By Stephani Dingreville

Corrales Elementary School (CES) is looking to replace its fleet of bicycles in the hopes of upholding a nearly 13-year-old tradition of teaching every student to ride a bike. Physical Education (PE) Coach Leah Dolan explains the importance of the bicycle education program, saying “Though Corrales is covered with many bike-friendly areas, there are not many places suited to beginning bike riders.

“My take on it is to let the students learn on our paved road, let them become familiar with the bike anatomy and the rules of the road here. Then, once they are comfortable, they can go back to their homes and be able to ride on gravel or sand.”

The bicycle fleet program began at CES in 2009, when this same idea prompted then PE Coach Toby Chavez to write a grant to the Village asking for money to buy a bicycle for every student.

Using a combined donation from the grandparent of a student, the Kiwanis Club of Corrales and federal funding from a program called Safe Routes to School, the bicycles were purchased. There were enough so that each student at Corrales Elementary could have his or her own shiny new mountain bike to use during PE. Coach Chavez was able to see that every student that graduated from CES did so knowing how to ride a bike.

As the years passed, and Chavez moved on to another school, the bikes gradually began to degrade. Regular use by elementary school students, a population subset not universally known for prudence or sagacity, has resulted in wear and damage to the bikes, especially the gears.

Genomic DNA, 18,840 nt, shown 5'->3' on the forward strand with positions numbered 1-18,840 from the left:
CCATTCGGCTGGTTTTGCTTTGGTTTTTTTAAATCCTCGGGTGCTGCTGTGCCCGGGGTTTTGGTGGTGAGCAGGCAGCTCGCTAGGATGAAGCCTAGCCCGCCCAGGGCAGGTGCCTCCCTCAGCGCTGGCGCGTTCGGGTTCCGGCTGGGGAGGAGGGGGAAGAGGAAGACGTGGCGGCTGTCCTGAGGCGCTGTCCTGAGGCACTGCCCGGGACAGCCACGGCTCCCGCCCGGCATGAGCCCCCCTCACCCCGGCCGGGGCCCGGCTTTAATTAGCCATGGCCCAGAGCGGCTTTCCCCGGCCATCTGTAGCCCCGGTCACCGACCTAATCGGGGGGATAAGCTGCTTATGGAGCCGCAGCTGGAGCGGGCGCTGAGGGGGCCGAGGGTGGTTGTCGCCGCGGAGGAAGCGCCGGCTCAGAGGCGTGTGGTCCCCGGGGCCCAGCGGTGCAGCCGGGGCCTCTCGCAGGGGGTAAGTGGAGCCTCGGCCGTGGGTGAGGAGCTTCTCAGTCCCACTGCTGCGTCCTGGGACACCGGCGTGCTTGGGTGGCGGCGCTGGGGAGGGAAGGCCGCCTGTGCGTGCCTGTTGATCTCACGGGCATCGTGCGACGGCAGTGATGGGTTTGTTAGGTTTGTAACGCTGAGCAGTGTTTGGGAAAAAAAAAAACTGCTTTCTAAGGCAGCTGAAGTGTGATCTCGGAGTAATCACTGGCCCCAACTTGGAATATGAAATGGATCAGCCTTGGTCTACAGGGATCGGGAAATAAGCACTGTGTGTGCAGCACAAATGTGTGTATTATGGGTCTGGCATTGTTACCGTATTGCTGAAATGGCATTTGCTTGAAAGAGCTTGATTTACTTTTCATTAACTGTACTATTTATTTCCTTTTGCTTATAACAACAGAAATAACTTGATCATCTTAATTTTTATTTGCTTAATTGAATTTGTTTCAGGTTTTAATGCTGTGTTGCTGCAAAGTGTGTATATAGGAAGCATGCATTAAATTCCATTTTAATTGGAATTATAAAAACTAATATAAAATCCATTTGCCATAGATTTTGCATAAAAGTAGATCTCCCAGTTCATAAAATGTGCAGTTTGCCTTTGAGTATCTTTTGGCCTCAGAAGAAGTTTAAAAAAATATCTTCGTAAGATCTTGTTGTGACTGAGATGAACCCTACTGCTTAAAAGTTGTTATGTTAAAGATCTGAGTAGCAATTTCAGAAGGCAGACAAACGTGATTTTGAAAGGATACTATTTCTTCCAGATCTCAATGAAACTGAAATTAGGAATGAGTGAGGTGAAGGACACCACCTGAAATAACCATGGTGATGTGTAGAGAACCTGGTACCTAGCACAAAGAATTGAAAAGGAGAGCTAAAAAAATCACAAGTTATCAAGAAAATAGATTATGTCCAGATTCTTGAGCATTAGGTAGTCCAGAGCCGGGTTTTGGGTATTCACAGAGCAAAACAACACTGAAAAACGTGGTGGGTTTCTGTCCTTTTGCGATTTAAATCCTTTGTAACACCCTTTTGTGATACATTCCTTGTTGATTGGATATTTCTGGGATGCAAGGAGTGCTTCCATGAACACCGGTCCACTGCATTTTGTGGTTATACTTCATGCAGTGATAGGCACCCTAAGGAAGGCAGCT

Maintenance and upkeep became a personal expense for Chavez and continues to be so for Dolan, who reports laughingly that her husband “luckily worked in a bike shop in college.”

As the bikes have worn out, the Corrales school’s PTA has stepped in to replace one or two a year. However, in Dolan’s words, “they are degrading faster and faster now.”

This has prompted Dolan to reach out to the Village, asking for funding to buy new bikes.

Village Councillor Stuart Murray offered to organize a bicycle donation drive for the school, an offer Dolan declined.

“I have found the maintenance on a donated bike to be cost prohibitive,” Dolan says, adding, “Also it is much easier to teach the class if everyone is using the same model of bike.”

Dolan specifically hopes to buy single-speed bikes for the students, since the gears are where the bikes tend to wear out first.

Elena Kayak, former chair of the Corrales Bicycle, Pedestrian Advisory Commission, is helping Dolan in her efforts. At Kayak’s suggestion, Dolan reached out to Monica Montoya of the Brain Injury Advisory Council and was able to secure new helmets for every student.

“We’ve found that the more a student gets accustomed to putting on that helmet, and the more comfortable they are wearing it, the more likely they will be to put one on at home,” Dolan says.

Kayak is also instrumental in the effort to bring back the pre-pandemic Walk and Roll to School program at CES, along with Corrales Fire Chief Anthony Martinez. Once led by former kindergarten teacher Kathy Lang, the program saw groups of students walk or ride to school on bicycles from three different places in the village.

Principal Liv Baca-Hochhausler says, “During this pandemic I think we have all realized one important thing about in-person school is having another knowledgable adult in your child’s life to take them alongside and teach them something they might not learn from their parent. As we are opening back up and becoming more bike-friendly, I so appreciate Coach Dolan and our bicycle program. And I love the focus on safety!”

Both Principal Baca-Hochhausler and Coach Dolan encourage students who are already bike-proficient to ride their personal bikes safely to school.  Three different bike racks on campus are already set up so a student may park a bike for the day.

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